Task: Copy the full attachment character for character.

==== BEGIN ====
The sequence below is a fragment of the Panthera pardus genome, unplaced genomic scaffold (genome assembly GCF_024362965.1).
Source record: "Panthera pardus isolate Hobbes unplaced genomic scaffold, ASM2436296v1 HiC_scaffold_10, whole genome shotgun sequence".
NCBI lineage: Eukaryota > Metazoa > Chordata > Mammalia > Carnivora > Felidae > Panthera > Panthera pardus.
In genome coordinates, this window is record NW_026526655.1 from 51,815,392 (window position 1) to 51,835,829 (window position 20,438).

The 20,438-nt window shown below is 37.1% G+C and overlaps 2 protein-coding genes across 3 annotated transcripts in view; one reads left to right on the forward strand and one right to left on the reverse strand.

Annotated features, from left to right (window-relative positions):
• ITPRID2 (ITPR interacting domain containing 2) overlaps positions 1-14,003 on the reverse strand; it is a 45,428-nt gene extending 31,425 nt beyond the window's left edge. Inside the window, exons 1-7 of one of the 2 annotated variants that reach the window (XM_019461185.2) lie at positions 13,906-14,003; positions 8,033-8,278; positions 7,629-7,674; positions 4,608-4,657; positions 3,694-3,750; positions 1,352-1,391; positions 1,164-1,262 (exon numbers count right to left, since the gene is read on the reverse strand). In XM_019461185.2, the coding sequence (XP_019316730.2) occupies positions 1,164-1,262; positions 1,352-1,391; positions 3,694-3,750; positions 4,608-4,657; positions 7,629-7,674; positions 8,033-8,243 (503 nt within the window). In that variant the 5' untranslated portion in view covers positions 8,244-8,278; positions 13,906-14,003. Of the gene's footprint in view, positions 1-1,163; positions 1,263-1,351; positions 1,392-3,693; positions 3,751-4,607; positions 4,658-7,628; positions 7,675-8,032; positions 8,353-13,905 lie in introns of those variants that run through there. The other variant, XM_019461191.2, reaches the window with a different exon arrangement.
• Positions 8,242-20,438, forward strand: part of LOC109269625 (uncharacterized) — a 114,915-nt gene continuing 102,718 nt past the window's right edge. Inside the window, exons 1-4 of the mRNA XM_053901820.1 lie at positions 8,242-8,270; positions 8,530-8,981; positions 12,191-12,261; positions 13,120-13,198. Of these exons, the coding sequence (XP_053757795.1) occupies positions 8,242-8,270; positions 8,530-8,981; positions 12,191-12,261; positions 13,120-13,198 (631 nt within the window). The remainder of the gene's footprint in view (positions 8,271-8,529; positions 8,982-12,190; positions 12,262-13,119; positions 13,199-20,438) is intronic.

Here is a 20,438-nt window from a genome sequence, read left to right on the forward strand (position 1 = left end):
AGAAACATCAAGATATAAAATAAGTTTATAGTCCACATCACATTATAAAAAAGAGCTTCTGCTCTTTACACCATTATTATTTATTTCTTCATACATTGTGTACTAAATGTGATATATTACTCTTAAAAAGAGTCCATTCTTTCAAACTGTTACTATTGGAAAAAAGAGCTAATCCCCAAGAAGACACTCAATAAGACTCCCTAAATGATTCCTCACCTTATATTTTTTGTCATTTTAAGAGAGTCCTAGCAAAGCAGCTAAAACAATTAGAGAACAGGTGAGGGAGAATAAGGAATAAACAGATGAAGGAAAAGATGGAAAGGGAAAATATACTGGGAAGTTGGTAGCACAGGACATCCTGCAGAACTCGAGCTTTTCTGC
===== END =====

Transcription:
The sequence below is a fragment of the Panthera pardus genome, unplaced genomic scaffold (genome assembly GCF_024362965.1).
Source record: "Panthera pardus isolate Hobbes unplaced genomic scaffold, ASM2436296v1 HiC_scaffold_10, whole genome shotgun sequence".
NCBI lineage: Eukaryota > Metazoa > Chordata > Mammalia > Carnivora > Felidae > Panthera > Panthera pardus.
In genome coordinates, this window is record NW_026526655.1 from 51,815,392 (window position 1) to 51,835,829 (window position 20,438).

The 20,438-nt window shown below is 37.1% G+C and overlaps 2 protein-coding genes across 3 annotated transcripts in view; one reads left to right on the forward strand and one right to left on the reverse strand.

Annotated features, from left to right (window-relative positions):
• ITPRID2 (ITPR interacting domain containing 2) overlaps positions 1-14,003 on the reverse strand; it is a 45,428-nt gene extending 31,425 nt beyond the window's left edge. Inside the window, exons 1-7 of one of the 2 annotated variants that reach the window (XM_019461185.2) lie at positions 13,906-14,003; positions 8,033-8,278; positions 7,629-7,674; positions 4,608-4,657; positions 3,694-3,750; positions 1,352-1,391; positions 1,164-1,262 (exon numbers count right to left, since the gene is read on the reverse strand). In XM_019461185.2, the coding sequence (XP_019316730.2) occupies positions 1,164-1,262; positions 1,352-1,391; positions 3,694-3,750; positions 4,608-4,657; positions 7,629-7,674; positions 8,033-8,243 (503 nt within the window). In that variant the 5' untranslated portion in view covers positions 8,244-8,278; positions 13,906-14,003. Of the gene's footprint in view, positions 1-1,163; positions 1,263-1,351; positions 1,392-3,693; positions 3,751-4,607; positions 4,658-7,628; positions 7,675-8,032; positions 8,353-13,905 lie in introns of those variants that run through there. The other variant, XM_019461191.2, reaches the window with a different exon arrangement.
• Positions 8,242-20,438, forward strand: part of LOC109269625 (uncharacterized) — a 114,915-nt gene continuing 102,718 nt past the window's right edge. Inside the window, exons 1-4 of the mRNA XM_053901820.1 lie at positions 8,242-8,270; positions 8,530-8,981; positions 12,191-12,261; positions 13,120-13,198. Of these exons, the coding sequence (XP_053757795.1) occupies positions 8,242-8,270; positions 8,530-8,981; positions 12,191-12,261; positions 13,120-13,198 (631 nt within the window). The remainder of the gene's footprint in view (positions 8,271-8,529; positions 8,982-12,190; positions 12,262-13,119; positions 13,199-20,438) is intronic.

Here is a 20,438-nt window from a genome sequence, read left to right on the forward strand (position 1 = left end):
AGAAACATCAAGATATAAAATAAGTTTATAGTCCACATCACATTATAAAAAAGAGCTTCTGCTCTTTACACCATTATTATTTATTTCTTCATACATTGTGTACTAAATGTGATATATTACTCTTAAAAAGAGTCCATTCTTTCAAACTGTTACTATTGGAAAAAAGAGCTAATCCCCAAGAAGACACTCAATAAGACTCCCTAAATGATTCCTCACCTTATATTTTTTGTCATTTTAAGAGAGTCCTAGCAAAGCAGCTAAAACAATTAGAGAACAGGTGAGGGAGAATAAGGAATAAACAGATGAAGGAAAAGATGGAAAGGGAAAATATACTGGGAAGTTGGTAGCACAGGACATCCTGCAGAACTCGAGCTTTTCTGC